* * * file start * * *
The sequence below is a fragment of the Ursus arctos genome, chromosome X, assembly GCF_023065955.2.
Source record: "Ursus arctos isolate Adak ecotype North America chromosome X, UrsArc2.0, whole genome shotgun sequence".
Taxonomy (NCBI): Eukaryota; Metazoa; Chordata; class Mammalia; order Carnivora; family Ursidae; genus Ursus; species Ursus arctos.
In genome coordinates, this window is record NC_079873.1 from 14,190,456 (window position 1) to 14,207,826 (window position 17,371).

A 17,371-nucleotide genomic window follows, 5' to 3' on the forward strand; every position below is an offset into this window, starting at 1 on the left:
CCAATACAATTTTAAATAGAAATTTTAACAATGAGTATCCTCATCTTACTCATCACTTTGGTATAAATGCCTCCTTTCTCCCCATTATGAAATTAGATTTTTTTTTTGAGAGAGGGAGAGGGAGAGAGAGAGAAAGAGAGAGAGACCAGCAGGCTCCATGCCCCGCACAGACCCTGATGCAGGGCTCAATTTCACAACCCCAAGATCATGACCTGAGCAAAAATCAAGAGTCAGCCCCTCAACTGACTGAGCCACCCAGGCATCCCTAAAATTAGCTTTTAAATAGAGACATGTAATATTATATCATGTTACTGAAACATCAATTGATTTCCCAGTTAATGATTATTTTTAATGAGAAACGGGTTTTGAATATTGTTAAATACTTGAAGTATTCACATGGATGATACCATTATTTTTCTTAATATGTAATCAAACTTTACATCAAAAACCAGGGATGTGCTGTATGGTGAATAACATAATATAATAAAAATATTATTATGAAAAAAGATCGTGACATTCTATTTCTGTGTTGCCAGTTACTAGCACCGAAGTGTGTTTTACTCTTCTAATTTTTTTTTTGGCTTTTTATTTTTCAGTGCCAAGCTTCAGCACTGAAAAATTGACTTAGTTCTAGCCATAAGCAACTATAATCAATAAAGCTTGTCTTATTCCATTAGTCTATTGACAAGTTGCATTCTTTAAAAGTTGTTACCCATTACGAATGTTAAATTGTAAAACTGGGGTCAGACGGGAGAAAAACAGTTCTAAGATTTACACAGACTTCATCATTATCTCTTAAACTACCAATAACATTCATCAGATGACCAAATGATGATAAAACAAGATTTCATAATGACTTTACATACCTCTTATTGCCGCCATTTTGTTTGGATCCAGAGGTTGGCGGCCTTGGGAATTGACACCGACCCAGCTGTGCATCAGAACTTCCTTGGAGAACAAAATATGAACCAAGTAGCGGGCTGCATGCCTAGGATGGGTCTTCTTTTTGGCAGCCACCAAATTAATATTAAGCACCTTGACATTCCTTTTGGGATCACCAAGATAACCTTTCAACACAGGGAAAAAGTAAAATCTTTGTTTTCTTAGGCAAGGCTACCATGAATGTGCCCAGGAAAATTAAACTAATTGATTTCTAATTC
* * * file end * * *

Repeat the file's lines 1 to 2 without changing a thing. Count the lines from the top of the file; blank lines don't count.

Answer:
The sequence below is a fragment of the Ursus arctos genome, chromosome X, assembly GCF_023065955.2.
Source record: "Ursus arctos isolate Adak ecotype North America chromosome X, UrsArc2.0, whole genome shotgun sequence".